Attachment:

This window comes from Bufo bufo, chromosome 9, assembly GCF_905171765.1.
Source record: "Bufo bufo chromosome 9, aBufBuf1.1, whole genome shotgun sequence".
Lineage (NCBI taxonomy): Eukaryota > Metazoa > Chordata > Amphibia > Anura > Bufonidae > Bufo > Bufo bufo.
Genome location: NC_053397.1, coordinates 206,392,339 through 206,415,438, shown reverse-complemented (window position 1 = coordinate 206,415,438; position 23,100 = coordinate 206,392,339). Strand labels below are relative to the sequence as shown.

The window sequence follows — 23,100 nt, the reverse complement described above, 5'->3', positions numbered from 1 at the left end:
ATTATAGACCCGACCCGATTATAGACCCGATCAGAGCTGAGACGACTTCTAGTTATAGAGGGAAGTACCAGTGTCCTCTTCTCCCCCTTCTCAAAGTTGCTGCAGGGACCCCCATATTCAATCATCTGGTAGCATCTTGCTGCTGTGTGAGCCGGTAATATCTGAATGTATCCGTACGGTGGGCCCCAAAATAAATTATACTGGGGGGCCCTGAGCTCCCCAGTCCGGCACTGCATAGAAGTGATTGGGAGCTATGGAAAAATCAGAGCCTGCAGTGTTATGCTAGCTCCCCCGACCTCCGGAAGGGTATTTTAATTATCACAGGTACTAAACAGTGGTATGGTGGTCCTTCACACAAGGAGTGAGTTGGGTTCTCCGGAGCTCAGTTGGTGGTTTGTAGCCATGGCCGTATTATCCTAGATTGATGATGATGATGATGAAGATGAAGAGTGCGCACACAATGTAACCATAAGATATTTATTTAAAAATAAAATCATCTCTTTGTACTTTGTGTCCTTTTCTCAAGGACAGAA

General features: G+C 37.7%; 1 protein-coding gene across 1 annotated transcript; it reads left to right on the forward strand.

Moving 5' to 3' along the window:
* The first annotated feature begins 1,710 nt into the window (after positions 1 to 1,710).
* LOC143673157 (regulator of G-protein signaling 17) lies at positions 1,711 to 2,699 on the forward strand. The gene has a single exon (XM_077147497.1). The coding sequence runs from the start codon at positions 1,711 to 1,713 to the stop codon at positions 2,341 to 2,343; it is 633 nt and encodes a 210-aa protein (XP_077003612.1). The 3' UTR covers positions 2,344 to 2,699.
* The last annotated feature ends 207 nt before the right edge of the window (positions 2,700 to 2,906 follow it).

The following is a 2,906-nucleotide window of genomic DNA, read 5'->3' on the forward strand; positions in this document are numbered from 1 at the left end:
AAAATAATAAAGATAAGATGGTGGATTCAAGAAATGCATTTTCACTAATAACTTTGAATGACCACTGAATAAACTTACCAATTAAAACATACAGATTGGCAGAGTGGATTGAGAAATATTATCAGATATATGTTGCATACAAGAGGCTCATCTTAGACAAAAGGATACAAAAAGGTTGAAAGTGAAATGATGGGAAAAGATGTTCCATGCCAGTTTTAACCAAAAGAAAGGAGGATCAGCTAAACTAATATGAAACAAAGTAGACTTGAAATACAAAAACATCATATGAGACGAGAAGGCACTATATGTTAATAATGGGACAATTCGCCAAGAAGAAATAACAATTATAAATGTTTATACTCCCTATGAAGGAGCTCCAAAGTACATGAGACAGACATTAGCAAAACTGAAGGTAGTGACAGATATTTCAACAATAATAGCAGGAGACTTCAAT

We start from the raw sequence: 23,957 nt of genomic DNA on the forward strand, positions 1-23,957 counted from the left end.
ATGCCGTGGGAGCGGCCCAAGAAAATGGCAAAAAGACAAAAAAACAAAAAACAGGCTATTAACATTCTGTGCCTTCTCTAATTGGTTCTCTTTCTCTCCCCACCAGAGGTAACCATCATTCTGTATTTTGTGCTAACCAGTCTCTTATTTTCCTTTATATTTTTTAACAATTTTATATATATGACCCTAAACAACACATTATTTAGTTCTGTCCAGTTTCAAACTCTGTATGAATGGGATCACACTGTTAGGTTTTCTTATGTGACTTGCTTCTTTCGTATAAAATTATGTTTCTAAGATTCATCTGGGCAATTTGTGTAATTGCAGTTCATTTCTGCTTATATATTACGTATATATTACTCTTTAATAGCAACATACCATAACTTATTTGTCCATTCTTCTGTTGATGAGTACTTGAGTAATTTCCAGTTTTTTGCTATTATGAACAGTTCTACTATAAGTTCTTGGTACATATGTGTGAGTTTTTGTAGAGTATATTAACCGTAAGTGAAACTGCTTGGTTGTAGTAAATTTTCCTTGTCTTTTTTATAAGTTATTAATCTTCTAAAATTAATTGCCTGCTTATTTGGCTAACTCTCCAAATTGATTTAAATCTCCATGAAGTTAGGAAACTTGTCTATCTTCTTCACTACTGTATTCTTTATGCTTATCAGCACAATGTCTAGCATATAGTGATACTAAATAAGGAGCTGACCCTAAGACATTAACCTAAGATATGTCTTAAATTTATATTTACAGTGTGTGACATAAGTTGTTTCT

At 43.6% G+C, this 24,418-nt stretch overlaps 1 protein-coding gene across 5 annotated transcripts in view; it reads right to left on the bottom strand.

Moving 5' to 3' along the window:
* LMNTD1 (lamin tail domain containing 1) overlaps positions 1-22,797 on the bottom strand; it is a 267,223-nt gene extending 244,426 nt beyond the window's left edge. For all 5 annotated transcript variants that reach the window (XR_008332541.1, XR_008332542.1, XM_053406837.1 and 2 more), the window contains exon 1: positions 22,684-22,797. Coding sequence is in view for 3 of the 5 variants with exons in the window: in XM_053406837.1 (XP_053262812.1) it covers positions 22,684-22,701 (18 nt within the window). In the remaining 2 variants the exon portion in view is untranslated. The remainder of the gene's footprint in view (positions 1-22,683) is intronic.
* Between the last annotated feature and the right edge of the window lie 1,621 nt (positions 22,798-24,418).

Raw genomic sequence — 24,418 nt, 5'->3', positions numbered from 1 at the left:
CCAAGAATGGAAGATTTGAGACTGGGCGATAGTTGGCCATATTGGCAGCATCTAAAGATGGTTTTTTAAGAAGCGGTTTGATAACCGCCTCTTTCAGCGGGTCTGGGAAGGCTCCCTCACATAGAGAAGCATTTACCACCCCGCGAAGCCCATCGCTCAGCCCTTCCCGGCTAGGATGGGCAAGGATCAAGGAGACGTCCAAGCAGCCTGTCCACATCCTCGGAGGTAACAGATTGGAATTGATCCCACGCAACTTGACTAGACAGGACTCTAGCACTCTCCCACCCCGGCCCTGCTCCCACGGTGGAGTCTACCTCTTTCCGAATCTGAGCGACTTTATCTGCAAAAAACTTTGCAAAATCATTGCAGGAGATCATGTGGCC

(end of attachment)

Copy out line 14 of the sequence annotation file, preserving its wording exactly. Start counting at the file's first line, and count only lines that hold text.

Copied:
We start from the raw sequence: 23,957 nt of genomic DNA on the forward strand, positions 1-23,957 counted from the left end.